Of all the digestive problems dogs can develop constipation is one of the most common. While you might not think it is serious, constipation could be life-threatening depending on what's causing it. Here, our Springfield vets discuss the causes of constipation in dogs and how you can help your dog.
Constipation in Dogs
If your dog is having infrequent bowel movements, they're difficult for your dog to pass, or completely absent, your dog is probably experiencing constipation.
It's critical for dog owners to know that it's a veterinary emergency when a dog is unable to pass feces or is experiencing pain associated with passing feces. If this sounds like your dog they require immediate care!
If your dog is straining when trying to pass a stool and/or is producing hard, dry stools, these are also signs that indicate your dog needs to be examined by a vet quickly.
Sometimes, dogs can pass mucus when attempting to defecate, scoot along the ground, circle excessively, or squat often without defecating. If you press on your dog's lower back or stomach they might have a tense, painful abdomen that makes them cry or growl.
Causes of Dog Constipation
There are a variety of reasons why a dog can become constipated, a few of the most common are:
- Excessive or insufficient fiber in their diet
- A side effect of medication
- Lack of exercise
- Excessive or insufficient fiber in his diet
- Blocked or abscessed anal sacs
- Other illnesses leading to dehydration
- Excessive self-grooming (excessive amounts of hair collected in the stool)
- Ingested pieces of toys, gravel, plants, dirt, or bones caught in the intestinal tract
- Sudden change in diet or sampling new foods
- Trauma to the pelvis
- Neurological disorder
- An orthopedic issue that's causing pain when a dog positions himself to defecate
- Enlarged prostate gland
- Matted hair surrounding the anus (caused by obesity or lack of grooming)
- Obstruction caused by tumors or masses on the anus, or within the rectum
Senior pets might experience constipation more frequently. Although, any dog that's facing one or more of the scenarios listed above could suffer from constipation.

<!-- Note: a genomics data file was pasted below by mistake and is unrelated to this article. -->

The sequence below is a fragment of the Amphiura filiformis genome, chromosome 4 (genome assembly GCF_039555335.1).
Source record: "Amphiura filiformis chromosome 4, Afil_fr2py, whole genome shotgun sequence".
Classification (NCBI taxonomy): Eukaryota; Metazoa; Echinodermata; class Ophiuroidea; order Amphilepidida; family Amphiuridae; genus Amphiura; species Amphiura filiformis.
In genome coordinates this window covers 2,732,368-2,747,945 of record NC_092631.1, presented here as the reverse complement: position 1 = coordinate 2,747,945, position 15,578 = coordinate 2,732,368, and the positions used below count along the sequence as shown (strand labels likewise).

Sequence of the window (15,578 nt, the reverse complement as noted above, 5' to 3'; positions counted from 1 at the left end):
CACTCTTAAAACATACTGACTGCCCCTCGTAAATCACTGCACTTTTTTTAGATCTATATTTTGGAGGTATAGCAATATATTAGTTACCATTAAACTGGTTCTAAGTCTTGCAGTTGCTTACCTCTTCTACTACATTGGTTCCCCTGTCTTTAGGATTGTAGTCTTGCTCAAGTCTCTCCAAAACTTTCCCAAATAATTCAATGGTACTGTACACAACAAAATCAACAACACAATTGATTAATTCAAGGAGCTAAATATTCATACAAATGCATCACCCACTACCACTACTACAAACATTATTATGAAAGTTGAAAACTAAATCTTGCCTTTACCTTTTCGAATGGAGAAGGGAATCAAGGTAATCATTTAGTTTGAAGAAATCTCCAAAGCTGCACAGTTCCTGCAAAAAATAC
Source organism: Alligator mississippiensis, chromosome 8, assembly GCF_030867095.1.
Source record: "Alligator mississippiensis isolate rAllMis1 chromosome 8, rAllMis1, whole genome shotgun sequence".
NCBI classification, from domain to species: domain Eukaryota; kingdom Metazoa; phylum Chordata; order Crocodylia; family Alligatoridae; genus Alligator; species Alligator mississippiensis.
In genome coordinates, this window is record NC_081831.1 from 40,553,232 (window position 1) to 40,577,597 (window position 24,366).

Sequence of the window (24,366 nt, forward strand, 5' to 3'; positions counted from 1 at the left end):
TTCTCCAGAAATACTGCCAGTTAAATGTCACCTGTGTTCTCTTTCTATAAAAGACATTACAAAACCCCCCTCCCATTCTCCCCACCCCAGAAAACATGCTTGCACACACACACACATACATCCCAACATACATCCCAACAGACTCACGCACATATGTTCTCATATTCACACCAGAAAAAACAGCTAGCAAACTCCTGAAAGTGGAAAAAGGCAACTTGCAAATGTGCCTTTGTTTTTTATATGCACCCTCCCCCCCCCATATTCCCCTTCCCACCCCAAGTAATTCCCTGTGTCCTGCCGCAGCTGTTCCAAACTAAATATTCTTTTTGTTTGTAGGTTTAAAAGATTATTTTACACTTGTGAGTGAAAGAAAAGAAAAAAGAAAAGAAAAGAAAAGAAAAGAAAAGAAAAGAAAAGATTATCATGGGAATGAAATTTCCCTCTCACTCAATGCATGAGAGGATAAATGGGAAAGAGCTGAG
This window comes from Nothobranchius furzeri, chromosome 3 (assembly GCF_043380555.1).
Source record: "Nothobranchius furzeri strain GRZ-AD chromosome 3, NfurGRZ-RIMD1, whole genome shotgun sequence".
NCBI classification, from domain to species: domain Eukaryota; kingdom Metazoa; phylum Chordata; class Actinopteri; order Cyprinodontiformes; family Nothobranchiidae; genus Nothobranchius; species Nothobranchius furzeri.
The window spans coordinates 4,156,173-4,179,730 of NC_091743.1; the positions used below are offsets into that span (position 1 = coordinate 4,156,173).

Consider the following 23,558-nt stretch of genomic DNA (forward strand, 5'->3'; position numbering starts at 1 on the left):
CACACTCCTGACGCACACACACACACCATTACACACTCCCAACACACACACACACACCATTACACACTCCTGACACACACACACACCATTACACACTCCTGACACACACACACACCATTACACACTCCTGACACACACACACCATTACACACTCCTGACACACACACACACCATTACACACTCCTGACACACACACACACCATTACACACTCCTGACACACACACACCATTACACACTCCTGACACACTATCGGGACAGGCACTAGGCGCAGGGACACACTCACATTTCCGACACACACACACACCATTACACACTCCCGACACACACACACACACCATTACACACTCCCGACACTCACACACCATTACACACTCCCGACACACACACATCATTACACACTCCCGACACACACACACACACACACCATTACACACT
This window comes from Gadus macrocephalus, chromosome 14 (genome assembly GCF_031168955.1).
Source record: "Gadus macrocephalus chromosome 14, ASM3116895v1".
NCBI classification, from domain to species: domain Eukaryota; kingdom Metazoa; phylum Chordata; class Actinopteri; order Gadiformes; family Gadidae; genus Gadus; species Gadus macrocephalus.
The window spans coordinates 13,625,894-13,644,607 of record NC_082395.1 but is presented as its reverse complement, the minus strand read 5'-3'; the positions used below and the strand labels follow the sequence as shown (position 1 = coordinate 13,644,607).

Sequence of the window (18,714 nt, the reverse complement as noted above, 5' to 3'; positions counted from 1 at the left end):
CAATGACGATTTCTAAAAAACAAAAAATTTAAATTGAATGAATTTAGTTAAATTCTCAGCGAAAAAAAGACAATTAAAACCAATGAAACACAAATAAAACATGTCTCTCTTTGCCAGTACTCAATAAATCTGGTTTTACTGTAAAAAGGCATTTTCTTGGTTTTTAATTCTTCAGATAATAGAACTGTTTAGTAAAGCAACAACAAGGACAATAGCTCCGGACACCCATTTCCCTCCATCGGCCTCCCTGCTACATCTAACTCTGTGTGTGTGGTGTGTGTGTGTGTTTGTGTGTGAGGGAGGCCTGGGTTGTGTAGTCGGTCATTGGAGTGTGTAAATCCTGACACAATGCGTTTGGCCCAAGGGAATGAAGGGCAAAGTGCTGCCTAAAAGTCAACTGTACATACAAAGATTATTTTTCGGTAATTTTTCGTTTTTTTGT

Common Constipation Symptoms in Dogs
Signs of constipation include straining, crying, or crouching when attempting to defecate. Also, if it’s been more than two days since they have had a bowel movement, see your vet immediately.
Remember these symptoms may be similar to those that may point to a urinary tract issue, so your vet needs to perform a full physical exam to diagnose the cause.
What You Can Give Your Dog for Their Constipation
Google “How to treat constipation in dogs” and you’ll find wide-ranging advice, from sources both trustworthy and dubious.
Never give your dog medications or treatments formulated for humans without consulting your vet first. Many human medications are toxic to dogs.
The best thing to do is contact your veterinarian and bring your dog in for an exam. The treatment for your dog's constipation will depend upon the underlying cause of your dog's condition.
Blood tests could show if your dog is suffering from dehydration or has an infection. Your vet will probably ask about your dog's medical history, conduct a rectal examination to rule out other abnormalities or causes, and might recommend one or a combination of the following treatments:
- More exercise
- A stool softener or another laxative
- A prescription diet high in fiber
- Enema (administered by a professional, not at home, as there could be a risk of injury or toxicity if done incorrectly)
- Medication to increase the large intestine’s contractile strength
- A small bowl of goat or cow milk
- Adding more fiber to your dog’s diet (wheat bran, canned pumpkin, or products such as Metamucil)
Carefully follow your vet’s instructions because trying too many of these or the wrong combination could cause the opposite problem - diarrhea. You don’t want to swap one digestive issue for another.
What Happens When Constipation in Dogs Goes Untreated
If your dog’s constipation goes untreated, it could reach the point where they become unable to empty its colon on its own (a condition called obstipation). The colon then becomes packed with an uncomfortably large amount of feces, causing lethargy, unproductive straining, loss of appetite, and potentially vomiting.
Note: The advice provided in this post is intended for informational purposes and does not constitute medical advice regarding pets. For an accurate diagnosis of your pet's condition, please make an appointment with your vet.